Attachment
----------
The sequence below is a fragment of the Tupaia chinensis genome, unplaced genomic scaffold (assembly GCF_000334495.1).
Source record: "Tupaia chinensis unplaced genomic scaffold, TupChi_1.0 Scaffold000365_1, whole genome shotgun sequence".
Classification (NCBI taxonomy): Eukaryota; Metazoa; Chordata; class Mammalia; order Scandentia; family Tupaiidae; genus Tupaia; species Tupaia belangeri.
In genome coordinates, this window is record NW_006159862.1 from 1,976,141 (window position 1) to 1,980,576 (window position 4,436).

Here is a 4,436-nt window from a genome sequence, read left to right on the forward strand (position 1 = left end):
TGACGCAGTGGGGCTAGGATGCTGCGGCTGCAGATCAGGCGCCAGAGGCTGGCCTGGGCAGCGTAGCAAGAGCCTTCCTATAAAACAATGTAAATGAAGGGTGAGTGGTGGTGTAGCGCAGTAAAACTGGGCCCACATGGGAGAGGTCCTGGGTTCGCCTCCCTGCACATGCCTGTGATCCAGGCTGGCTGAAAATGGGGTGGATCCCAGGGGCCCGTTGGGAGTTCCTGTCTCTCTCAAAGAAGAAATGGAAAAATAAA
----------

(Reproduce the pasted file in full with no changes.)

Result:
The sequence below is a fragment of the Tupaia chinensis genome, unplaced genomic scaffold (assembly GCF_000334495.1).
Source record: "Tupaia chinensis unplaced genomic scaffold, TupChi_1.0 Scaffold000365_1, whole genome shotgun sequence".
Classification (NCBI taxonomy): Eukaryota; Metazoa; Chordata; class Mammalia; order Scandentia; family Tupaiidae; genus Tupaia; species Tupaia belangeri.
In genome coordinates, this window is record NW_006159862.1 from 1,976,141 (window position 1) to 1,980,576 (window position 4,436).

Here is a 4,436-nt window from a genome sequence, read left to right on the forward strand (position 1 = left end):
TGACGCAGTGGGGCTAGGATGCTGCGGCTGCAGATCAGGCGCCAGAGGCTGGCCTGGGCAGCGTAGCAAGAGCCTTCCTATAAAACAATGTAAATGAAGGGTGAGTGGTGGTGTAGCGCAGTAAAACTGGGCCCACATGGGAGAGGTCCTGGGTTCGCCTCCCTGCACATGCCTGTGATCCAGGCTGGCTGAAAATGGGGTGGATCCCAGGGGCCCGTTGGGAGTTCCTGTCTCTCTCAAAGAAGAAATGGAAAAATAAA